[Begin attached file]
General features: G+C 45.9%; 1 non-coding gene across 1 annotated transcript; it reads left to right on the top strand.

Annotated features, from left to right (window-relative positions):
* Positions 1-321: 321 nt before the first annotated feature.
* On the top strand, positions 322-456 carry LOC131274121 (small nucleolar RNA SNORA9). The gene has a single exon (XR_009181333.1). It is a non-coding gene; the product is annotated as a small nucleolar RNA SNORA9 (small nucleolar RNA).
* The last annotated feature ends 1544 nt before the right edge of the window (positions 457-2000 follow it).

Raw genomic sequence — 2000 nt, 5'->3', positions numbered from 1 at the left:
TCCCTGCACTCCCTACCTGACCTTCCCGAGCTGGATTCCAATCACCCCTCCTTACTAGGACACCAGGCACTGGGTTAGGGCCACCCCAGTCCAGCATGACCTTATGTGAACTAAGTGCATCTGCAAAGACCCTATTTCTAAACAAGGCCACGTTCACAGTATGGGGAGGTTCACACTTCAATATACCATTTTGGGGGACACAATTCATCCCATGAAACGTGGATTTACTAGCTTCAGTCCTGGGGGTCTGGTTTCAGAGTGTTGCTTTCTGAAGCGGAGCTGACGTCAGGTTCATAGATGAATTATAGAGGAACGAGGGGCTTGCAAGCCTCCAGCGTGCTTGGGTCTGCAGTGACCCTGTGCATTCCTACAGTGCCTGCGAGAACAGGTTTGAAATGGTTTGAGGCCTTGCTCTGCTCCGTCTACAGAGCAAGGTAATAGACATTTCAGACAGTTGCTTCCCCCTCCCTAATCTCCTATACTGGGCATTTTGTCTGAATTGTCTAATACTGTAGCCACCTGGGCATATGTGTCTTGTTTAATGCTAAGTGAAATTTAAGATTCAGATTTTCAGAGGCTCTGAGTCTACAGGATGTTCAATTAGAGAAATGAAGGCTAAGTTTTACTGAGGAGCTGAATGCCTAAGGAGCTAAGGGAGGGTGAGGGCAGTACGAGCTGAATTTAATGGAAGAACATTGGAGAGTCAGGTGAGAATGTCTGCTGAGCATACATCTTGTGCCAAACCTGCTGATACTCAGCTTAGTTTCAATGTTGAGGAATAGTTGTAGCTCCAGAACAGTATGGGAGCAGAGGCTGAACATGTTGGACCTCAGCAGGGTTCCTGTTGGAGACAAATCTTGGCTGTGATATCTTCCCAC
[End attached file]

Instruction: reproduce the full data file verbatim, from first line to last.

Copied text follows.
General features: G+C 45.9%; 1 non-coding gene across 1 annotated transcript; it reads left to right on the top strand.

Annotated features, from left to right (window-relative positions):
* Positions 1-321: 321 nt before the first annotated feature.
* On the top strand, positions 322-456 carry LOC131274121 (small nucleolar RNA SNORA9). The gene has a single exon (XR_009181333.1). It is a non-coding gene; the product is annotated as a small nucleolar RNA SNORA9 (small nucleolar RNA).
* The last annotated feature ends 1544 nt before the right edge of the window (positions 457-2000 follow it).

Raw genomic sequence — 2000 nt, 5'->3', positions numbered from 1 at the left:
TCCCTGCACTCCCTACCTGACCTTCCCGAGCTGGATTCCAATCACCCCTCCTTACTAGGACACCAGGCACTGGGTTAGGGCCACCCCAGTCCAGCATGACCTTATGTGAACTAAGTGCATCTGCAAAGACCCTATTTCTAAACAAGGCCACGTTCACAGTATGGGGAGGTTCACACTTCAATATACCATTTTGGGGGACACAATTCATCCCATGAAACGTGGATTTACTAGCTTCAGTCCTGGGGGTCTGGTTTCAGAGTGTTGCTTTCTGAAGCGGAGCTGACGTCAGGTTCATAGATGAATTATAGAGGAACGAGGGGCTTGCAAGCCTCCAGCGTGCTTGGGTCTGCAGTGACCCTGTGCATTCCTACAGTGCCTGCGAGAACAGGTTTGAAATGGTTTGAGGCCTTGCTCTGCTCCGTCTACAGAGCAAGGTAATAGACATTTCAGACAGTTGCTTCCCCCTCCCTAATCTCCTATACTGGGCATTTTGTCTGAATTGTCTAATACTGTAGCCACCTGGGCATATGTGTCTTGTTTAATGCTAAGTGAAATTTAAGATTCAGATTTTCAGAGGCTCTGAGTCTACAGGATGTTCAATTAGAGAAATGAAGGCTAAGTTTTACTGAGGAGCTGAATGCCTAAGGAGCTAAGGGAGGGTGAGGGCAGTACGAGCTGAATTTAATGGAAGAACATTGGAGAGTCAGGTGAGAATGTCTGCTGAGCATACATCTTGTGCCAAACCTGCTGATACTCAGCTTAGTTTCAATGTTGAGGAATAGTTGTAGCTCCAGAACAGTATGGGAGCAGAGGCTGAACATGTTGGACCTCAGCAGGGTTCCTGTTGGAGACAAATCTTGGCTGTGATATCTTCCCAC